Using discrete trial training with progressive time delay prompting to teach children with autism spectrum disorder to tact phonemes

Date of Award


Degree Type


Degree Name

Doctor of Philosophy


School of Psychology


Faculty of Health, Engineering and Science

First Advisor

Dr Eyal Gringart

Second Advisor

Professor Craig Speelman


Discrete trial training (DTT) and progressive time delay prompting (PTD) are effective techniques for teaching new skills to children with autism spectrum disorder (ASD). However, these methods have not yet been applied to systematic teaching of phonemes to children with ASD. As phoneme recognition (i.e. recognising the sounds the letters of the alphabet make when spoken) is an essential foundational literacy skill, and as there currently exists a large gap in reading ability between children with ASD and their neurotypical same age peers, further investigation was warranted. As phoneme recognition is one small subskill of reading competency, it was also investigated whether phoneme recognition transferred to the ability to sound out and blend consonant-vowel-consonant (CVC) words (i.e. cat, tip, pat).

A single subject research design with multiple baseline was implemented to investigate whether DTT and PTD were effective methods of teaching children with ASD to tact (or label) phonemes or numerals. Numerals were included as a second target stimuli in order to a) comprehensively test the efficacy of DTT and PTD to different foundational education skills and b) clearly attribute any CVC words mastered to being taught tacting of phonemes using DTT and PTD rather than an extraneous variable (i.e. classroom teaching). It was hypothesised that all participants would master, retain and generalise some stimuli, but only participants taught tacting of phonemes would go on to master sounding out and blending of CVC words. Participants (n = 10) were children aged 5-12 with an ASD diagnosis enrolled in full time primary schooling who were randomly assigned to one of three cohorts; literacy cohort ( n = 4), numeracy cohort (n = 4) or control cohort (n = 2). Control cohort participants engaged in pre and post testing, with treatment as usual (exposure to typical class curricula) for the remainder of the data collection period. Participants in the literacy and numeracy cohorts underwent four phases of experimental analysis: Baseline, Intervention (where DTT and PTD were used to systematically teach tacting of phonemes or numerals to mastery), CVC probe (probing for transfer of learned stimuli to the ability to sound out and blend CVC words) and Generalisation (probing for transfer of learned stimuli to people, place and materials).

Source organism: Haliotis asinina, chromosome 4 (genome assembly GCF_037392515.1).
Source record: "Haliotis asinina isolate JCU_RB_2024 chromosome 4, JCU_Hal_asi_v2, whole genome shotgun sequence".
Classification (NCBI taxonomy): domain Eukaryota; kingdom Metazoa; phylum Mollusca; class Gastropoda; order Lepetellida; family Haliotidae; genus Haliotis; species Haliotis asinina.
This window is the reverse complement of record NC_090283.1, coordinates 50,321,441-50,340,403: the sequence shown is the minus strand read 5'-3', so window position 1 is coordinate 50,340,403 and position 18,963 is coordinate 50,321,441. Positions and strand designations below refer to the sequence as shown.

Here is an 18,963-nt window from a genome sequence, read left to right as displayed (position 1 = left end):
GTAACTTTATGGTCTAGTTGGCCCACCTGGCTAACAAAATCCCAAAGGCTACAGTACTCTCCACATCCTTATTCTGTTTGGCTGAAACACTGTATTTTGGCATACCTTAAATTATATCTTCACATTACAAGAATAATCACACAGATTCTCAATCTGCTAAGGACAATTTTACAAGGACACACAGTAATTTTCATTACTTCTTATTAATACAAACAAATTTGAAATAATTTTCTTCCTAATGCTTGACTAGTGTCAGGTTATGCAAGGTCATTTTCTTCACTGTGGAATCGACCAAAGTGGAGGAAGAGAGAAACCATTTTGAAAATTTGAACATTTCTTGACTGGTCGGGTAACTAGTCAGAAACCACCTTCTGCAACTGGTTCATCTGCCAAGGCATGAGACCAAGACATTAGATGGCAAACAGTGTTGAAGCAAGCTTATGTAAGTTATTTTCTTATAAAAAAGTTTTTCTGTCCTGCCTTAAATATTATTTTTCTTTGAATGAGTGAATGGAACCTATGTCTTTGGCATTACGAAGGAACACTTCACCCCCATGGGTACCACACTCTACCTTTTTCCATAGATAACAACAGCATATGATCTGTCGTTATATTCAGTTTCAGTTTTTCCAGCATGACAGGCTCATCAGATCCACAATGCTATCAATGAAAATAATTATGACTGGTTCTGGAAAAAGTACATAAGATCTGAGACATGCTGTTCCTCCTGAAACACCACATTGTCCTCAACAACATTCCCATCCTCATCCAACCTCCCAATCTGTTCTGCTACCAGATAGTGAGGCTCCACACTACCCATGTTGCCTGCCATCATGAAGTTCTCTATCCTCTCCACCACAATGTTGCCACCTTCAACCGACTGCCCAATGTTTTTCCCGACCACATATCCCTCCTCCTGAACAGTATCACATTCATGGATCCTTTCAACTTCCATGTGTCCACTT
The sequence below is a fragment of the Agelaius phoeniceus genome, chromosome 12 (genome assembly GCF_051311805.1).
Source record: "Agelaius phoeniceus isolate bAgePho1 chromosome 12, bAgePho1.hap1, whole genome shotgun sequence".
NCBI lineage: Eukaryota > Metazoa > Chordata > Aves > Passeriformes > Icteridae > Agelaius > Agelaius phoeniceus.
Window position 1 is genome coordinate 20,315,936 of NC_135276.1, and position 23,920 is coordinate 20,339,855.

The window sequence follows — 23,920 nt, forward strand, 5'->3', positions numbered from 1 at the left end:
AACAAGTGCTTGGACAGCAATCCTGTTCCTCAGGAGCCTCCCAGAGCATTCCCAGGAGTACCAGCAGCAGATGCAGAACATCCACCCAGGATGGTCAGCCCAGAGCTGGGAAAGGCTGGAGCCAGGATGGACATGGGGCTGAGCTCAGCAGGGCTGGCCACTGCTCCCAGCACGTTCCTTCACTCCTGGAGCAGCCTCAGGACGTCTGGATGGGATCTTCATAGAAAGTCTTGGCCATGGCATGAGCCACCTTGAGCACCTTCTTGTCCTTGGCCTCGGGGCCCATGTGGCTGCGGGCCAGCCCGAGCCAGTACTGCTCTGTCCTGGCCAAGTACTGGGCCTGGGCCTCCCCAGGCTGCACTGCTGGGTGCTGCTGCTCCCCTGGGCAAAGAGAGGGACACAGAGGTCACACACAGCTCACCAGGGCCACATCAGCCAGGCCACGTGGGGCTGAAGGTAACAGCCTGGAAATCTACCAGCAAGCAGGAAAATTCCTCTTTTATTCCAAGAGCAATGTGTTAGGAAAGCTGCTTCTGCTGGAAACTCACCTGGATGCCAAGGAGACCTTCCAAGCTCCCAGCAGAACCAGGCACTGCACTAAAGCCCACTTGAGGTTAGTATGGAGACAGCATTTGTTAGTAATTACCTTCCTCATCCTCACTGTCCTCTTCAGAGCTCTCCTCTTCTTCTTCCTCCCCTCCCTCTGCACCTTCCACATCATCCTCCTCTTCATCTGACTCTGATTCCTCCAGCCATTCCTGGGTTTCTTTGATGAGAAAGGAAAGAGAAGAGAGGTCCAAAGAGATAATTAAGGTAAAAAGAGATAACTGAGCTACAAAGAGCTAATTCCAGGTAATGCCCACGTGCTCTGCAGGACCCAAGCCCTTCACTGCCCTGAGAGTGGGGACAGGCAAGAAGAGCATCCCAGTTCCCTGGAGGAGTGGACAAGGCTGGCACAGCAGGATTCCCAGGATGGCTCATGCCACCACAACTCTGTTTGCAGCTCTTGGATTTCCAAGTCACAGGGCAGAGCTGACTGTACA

Results demonstrated that DTT and PTD are effective methods of teaching tacting of phonemes and numerals, with participants mastering, retaining and generalising an average of 8.7 phonemes and 9.5 numerals over a 16 week period. The control cohort acquired an iv AUTISM, ABA, AND LITERACY average of 2 phonemes or numerals over a 24 week period as a function of being engaged in typical classroom instruction. As hypothesised, only participants from the literacy cohort demonstrated an ability to sound out and blend CVC words during the second phase of the study.

The current research adds support to the effectiveness of DTT and PTD in teaching children with ASD to acquire new skills. Further, the research extends this efficacy into a new domain of skill acquisition, the ability to tact phonemes and numerals. This research then provides a discussion in relation to the educational and social significance and implications of the results, and the implications for clinical practice in Western Australia, where the research was conducted. Lastly, limitations of the current research and directions for future research are discussed.

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